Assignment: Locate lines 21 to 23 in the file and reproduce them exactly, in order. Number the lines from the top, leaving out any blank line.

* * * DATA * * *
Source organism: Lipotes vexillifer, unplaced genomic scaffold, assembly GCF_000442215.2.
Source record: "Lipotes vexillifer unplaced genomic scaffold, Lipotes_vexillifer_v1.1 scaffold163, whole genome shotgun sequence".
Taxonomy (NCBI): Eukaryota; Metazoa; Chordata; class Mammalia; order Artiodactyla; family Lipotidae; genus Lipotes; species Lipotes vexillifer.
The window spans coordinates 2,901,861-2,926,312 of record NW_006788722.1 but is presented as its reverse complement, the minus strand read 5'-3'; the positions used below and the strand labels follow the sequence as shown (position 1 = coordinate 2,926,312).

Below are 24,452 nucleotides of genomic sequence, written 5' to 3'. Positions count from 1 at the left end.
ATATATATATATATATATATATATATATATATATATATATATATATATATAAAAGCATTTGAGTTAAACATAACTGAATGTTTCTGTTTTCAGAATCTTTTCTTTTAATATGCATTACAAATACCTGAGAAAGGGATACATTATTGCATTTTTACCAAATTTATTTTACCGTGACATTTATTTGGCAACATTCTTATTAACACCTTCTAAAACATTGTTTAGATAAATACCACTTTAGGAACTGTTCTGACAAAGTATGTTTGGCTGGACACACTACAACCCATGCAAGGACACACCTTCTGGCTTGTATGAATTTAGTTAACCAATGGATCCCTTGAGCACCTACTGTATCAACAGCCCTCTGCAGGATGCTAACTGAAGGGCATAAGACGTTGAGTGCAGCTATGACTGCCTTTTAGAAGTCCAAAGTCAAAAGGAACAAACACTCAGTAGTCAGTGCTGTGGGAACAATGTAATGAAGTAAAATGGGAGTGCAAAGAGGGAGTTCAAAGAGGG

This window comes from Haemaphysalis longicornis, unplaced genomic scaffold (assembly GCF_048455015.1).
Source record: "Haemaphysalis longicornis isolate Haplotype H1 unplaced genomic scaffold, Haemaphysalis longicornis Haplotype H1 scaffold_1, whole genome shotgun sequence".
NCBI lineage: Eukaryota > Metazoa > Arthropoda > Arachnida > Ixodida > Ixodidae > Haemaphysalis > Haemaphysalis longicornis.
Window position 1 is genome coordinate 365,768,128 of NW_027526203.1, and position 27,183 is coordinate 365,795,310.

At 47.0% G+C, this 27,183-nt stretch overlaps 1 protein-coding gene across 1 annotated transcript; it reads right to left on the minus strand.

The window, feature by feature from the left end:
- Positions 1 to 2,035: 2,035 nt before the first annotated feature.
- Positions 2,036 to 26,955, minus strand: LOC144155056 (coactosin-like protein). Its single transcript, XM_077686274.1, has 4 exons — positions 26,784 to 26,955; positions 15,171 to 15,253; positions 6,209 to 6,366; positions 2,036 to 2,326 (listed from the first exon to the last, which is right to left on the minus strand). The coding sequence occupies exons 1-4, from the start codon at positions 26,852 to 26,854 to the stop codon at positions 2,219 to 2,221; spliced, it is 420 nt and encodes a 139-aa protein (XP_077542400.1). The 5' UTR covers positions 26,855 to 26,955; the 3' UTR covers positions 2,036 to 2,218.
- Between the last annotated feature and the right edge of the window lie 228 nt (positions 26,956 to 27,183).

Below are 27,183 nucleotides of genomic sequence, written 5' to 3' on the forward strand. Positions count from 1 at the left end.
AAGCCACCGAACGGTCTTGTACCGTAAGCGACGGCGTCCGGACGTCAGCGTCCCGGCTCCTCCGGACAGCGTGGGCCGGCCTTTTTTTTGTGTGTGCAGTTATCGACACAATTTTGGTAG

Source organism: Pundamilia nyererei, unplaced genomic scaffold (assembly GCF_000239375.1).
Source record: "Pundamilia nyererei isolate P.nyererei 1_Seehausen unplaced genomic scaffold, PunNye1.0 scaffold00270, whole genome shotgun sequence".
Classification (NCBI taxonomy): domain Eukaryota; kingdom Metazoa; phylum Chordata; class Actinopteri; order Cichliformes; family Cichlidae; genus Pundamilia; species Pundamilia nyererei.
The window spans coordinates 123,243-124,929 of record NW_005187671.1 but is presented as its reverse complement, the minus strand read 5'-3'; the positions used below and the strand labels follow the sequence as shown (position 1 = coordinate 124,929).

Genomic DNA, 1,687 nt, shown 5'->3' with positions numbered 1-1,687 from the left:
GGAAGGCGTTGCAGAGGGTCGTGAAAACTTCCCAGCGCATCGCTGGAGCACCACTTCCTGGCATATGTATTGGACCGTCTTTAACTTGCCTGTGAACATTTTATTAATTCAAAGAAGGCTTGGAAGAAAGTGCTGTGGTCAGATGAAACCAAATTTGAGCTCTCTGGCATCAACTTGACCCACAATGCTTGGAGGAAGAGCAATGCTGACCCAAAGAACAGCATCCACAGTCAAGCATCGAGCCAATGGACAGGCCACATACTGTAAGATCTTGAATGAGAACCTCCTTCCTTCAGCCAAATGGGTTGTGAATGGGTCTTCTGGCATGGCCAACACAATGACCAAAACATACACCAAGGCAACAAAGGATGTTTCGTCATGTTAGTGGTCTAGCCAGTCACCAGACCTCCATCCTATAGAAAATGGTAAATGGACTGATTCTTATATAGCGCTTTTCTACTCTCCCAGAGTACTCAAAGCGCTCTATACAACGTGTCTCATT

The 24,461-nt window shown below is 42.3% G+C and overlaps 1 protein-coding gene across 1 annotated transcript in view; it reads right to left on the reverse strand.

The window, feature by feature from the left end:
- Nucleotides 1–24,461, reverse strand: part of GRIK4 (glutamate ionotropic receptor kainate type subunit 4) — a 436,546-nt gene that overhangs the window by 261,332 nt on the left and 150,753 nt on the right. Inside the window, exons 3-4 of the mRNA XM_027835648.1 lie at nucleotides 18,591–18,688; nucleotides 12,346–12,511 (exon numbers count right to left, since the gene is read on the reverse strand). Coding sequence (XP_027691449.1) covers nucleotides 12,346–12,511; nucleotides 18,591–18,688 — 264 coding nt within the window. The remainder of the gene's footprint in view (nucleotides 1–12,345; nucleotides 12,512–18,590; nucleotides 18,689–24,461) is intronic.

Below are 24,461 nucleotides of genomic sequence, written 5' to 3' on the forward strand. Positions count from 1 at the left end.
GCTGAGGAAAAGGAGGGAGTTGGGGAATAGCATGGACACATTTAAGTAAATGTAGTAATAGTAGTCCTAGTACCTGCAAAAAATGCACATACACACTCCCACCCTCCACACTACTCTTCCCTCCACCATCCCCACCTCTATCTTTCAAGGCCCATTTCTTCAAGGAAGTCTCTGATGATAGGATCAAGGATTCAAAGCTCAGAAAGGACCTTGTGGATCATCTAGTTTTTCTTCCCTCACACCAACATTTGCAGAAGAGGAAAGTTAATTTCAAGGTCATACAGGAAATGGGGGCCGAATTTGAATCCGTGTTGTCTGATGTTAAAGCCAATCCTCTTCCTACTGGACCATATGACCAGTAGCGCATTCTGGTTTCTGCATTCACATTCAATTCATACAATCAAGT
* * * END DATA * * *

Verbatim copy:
The window spans coordinates 123,243-124,929 of record NW_005187671.1 but is presented as its reverse complement, the minus strand read 5'-3'; the positions used below and the strand labels follow the sequence as shown (position 1 = coordinate 124,929).

Genomic DNA, 1,687 nt, shown 5'->3' with positions numbered 1-1,687 from the left:
GGAAGGCGTTGCAGAGGGTCGTGAAAACTTCCCAGCGCATCGCTGGAGCACCACTTCCTGGCATATGTATTGGACCGTCTTTAACTTGCCTGTGAACATTTTATTAATTCAAAGAAGGCTTGGAAGAAAGTGCTGTGGTCAGATGAAACCAAATTTGAGCTCTCTGGCATCAACTTGACCCACAATGCTTGGAGGAAGAGCAATGCTGACCCAAAGAACAGCATCCACAGTCAAGCATCGAGCCAATGGACAGGCCACATACTGTAAGATCTTGAATGAGAACCTCCTTCCTTCAGCCAAATGGGTTGTGAATGGGTCTTCTGGCATGGCCAACACAATGACCAAAACATACACCAAGGCAACAAAGGATGTTTCGTCATGTTAGTGGTCTAGCCAGTCACCAGACCTCCATCCTATAGAAAATGGTAAATGGACTGATTCTTATATAGCGCTTTTCTACTCTCCCAGAGTACTCAAAGCGCTCTATACAACGTGTCTCATT